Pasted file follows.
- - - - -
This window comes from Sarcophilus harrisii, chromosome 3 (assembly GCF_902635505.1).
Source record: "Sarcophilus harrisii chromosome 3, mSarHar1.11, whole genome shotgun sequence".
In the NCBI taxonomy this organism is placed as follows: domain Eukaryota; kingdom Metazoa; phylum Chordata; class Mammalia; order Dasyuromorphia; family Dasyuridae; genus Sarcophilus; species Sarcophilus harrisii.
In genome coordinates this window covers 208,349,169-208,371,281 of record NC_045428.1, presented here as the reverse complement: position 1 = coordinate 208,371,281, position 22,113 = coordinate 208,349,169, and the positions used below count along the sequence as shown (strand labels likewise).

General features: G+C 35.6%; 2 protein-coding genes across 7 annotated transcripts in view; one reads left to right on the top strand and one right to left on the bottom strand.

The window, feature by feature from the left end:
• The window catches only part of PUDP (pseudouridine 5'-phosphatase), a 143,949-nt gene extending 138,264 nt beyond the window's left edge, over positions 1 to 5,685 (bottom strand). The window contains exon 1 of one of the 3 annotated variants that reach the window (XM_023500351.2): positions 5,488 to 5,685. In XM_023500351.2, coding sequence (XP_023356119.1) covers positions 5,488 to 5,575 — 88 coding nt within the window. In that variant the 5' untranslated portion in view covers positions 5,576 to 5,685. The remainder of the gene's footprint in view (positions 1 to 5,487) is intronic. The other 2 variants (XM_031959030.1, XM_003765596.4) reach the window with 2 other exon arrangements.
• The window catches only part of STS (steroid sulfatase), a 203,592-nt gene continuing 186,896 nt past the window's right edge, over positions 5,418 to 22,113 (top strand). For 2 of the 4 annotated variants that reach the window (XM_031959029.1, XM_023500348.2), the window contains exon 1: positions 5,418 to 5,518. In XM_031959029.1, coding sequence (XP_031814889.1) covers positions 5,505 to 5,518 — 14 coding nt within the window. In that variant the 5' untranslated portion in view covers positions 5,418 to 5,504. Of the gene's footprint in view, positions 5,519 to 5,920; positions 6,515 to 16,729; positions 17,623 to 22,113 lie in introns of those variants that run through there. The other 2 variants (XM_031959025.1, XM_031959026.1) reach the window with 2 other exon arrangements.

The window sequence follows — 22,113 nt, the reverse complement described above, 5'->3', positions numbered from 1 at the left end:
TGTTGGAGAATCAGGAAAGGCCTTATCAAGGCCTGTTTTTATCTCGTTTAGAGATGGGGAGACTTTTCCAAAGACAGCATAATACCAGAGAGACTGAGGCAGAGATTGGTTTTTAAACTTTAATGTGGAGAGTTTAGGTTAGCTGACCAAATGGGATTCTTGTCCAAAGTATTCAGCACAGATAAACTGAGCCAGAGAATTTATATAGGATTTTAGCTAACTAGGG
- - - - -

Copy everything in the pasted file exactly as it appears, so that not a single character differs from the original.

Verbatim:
This window comes from Sarcophilus harrisii, chromosome 3 (assembly GCF_902635505.1).
Source record: "Sarcophilus harrisii chromosome 3, mSarHar1.11, whole genome shotgun sequence".
In the NCBI taxonomy this organism is placed as follows: domain Eukaryota; kingdom Metazoa; phylum Chordata; class Mammalia; order Dasyuromorphia; family Dasyuridae; genus Sarcophilus; species Sarcophilus harrisii.
In genome coordinates this window covers 208,349,169-208,371,281 of record NC_045428.1, presented here as the reverse complement: position 1 = coordinate 208,371,281, position 22,113 = coordinate 208,349,169, and the positions used below count along the sequence as shown (strand labels likewise).

General features: G+C 35.6%; 2 protein-coding genes across 7 annotated transcripts in view; one reads left to right on the top strand and one right to left on the bottom strand.

The window, feature by feature from the left end:
• The window catches only part of PUDP (pseudouridine 5'-phosphatase), a 143,949-nt gene extending 138,264 nt beyond the window's left edge, over positions 1 to 5,685 (bottom strand). The window contains exon 1 of one of the 3 annotated variants that reach the window (XM_023500351.2): positions 5,488 to 5,685. In XM_023500351.2, coding sequence (XP_023356119.1) covers positions 5,488 to 5,575 — 88 coding nt within the window. In that variant the 5' untranslated portion in view covers positions 5,576 to 5,685. The remainder of the gene's footprint in view (positions 1 to 5,487) is intronic. The other 2 variants (XM_031959030.1, XM_003765596.4) reach the window with 2 other exon arrangements.
• The window catches only part of STS (steroid sulfatase), a 203,592-nt gene continuing 186,896 nt past the window's right edge, over positions 5,418 to 22,113 (top strand). For 2 of the 4 annotated variants that reach the window (XM_031959029.1, XM_023500348.2), the window contains exon 1: positions 5,418 to 5,518. In XM_031959029.1, coding sequence (XP_031814889.1) covers positions 5,505 to 5,518 — 14 coding nt within the window. In that variant the 5' untranslated portion in view covers positions 5,418 to 5,504. Of the gene's footprint in view, positions 5,519 to 5,920; positions 6,515 to 16,729; positions 17,623 to 22,113 lie in introns of those variants that run through there. The other 2 variants (XM_031959025.1, XM_031959026.1) reach the window with 2 other exon arrangements.

The window sequence follows — 22,113 nt, the reverse complement described above, 5'->3', positions numbered from 1 at the left end:
TGTTGGAGAATCAGGAAAGGCCTTATCAAGGCCTGTTTTTATCTCGTTTAGAGATGGGGAGACTTTTCCAAAGACAGCATAATACCAGAGAGACTGAGGCAGAGATTGGTTTTTAAACTTTAATGTGGAGAGTTTAGGTTAGCTGACCAAATGGGATTCTTGTCCAAAGTATTCAGCACAGATAAACTGAGCCAGAGAATTTATATAGGATTTTAGCTAACTAGGG